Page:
In early 2014, Alexander Baxter was bitten by a police dog that was unleashed on him while he was sitting with his hands in the air, having surrendered to police. He sued for excessive force, but in late 2018, a federal appeals court ruled that his claim should be thrown out under the doctrine of “qualified immunity.”
Qualified immunity is a rule that when a person sues officials for violating the constitution, the official gets off the hook if the law was not “clearly established.” Under this doctrine it is entirely possible—and quite common—for courts to hold that government agents did violate someone’s rights, but that the illegality of their conduct wasn’t well-established enough for them to be held liable. In practice, “clearly established law” is a very hard standard to meet. It generally requires civil rights plaintiffs to show not just a clear legal rule, but a prior case with very similar facts. The practical effect is that public officials—especially members of law enforcement—routinely get away with unconstitutional misconduct, simply because no one else has committed that precise kind of misconduct before.
In April 2019, working together with the ACLU of DC and the ACLU of Tennessee (the state where the dog-attack occurred), we filed a petition with the U.S. Supreme Court asking it both to reverse the grant of immunity to the officers responsible for the dog attack on Baxter and also to reconsider the doctrine of qualified immunity itself. The Court created the doctrine in 1967 based on what it understood to be a historical tradition of immunity. But recent study has demonstrated that this understanding was mistaken. In fact, the consistent historical practice was to hold officers liable for their constitutional violations, without immunity. The Court has justified qualified immunity based on the need to shield individual officers from personal liability because they might be reluctant to do their jobs well if they thought they could be required to compensate victims of their misconduct. But recent studies show that officers almost never pay judgments themselves – the governments that employ the officers pay instead. And qualified immunity imposes huge costs on the legal system: Federal courts are in disagreement about how to apply it. It teaches officers that they won’t face consequences for violating people’s rights. And by letting constitutional wrongs pass without a remedy, it weakens the rule of law itself.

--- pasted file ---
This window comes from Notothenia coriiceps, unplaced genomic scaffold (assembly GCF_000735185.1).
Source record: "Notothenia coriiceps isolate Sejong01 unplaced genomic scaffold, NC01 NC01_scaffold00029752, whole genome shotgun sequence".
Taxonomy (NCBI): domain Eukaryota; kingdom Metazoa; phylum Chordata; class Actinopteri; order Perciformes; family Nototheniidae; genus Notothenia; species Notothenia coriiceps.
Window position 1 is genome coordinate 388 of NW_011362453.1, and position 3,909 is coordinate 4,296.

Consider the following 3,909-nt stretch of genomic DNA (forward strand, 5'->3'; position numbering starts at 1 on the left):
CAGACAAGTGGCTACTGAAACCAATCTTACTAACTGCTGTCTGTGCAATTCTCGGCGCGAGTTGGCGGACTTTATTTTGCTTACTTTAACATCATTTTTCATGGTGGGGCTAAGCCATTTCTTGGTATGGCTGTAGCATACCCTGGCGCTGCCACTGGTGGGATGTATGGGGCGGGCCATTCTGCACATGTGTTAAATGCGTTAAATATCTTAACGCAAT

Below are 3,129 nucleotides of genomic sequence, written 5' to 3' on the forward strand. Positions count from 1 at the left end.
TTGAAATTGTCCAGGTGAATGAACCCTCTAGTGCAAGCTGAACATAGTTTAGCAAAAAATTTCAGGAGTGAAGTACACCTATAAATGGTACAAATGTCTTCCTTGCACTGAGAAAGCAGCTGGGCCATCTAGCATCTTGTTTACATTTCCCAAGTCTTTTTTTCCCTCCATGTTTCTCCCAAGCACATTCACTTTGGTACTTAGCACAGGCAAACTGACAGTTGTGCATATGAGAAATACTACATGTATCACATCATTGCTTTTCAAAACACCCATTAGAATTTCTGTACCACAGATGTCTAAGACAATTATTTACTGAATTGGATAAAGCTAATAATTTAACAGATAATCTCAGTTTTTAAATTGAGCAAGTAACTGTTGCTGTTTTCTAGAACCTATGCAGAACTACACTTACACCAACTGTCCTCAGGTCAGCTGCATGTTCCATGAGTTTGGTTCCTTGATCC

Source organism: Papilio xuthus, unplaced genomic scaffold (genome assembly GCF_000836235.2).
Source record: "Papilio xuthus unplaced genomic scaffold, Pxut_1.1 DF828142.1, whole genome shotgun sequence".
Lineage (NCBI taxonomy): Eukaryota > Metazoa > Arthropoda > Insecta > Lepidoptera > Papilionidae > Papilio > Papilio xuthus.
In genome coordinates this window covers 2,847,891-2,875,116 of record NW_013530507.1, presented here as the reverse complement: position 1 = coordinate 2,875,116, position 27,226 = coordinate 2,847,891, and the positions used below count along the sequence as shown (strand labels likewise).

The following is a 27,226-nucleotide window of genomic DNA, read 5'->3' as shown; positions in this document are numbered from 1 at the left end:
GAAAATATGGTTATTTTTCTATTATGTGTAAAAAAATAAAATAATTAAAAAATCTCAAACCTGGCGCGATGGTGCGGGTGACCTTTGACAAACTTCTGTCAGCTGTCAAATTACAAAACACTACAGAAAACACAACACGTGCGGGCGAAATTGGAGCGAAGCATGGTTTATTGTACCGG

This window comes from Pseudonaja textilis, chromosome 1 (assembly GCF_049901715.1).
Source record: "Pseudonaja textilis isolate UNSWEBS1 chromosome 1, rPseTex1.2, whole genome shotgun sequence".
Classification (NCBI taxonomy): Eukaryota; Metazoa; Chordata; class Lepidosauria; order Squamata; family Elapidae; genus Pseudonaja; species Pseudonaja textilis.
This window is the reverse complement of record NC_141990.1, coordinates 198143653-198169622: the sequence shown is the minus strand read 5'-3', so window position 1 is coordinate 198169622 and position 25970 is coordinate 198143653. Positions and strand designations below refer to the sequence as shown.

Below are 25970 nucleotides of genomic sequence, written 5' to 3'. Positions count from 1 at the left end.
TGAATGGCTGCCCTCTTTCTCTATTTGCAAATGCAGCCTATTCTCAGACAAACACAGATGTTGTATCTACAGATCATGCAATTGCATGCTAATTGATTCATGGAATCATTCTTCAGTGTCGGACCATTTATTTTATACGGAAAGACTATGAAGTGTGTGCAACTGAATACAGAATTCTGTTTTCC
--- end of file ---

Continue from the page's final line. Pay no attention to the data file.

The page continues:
The decision below wrongly immunized officers for attacking a defenseless man who has clearly indicated his surrender and posed no threat. We are asking the Court to correct this injustice and fix the flawed doctrine that led to it.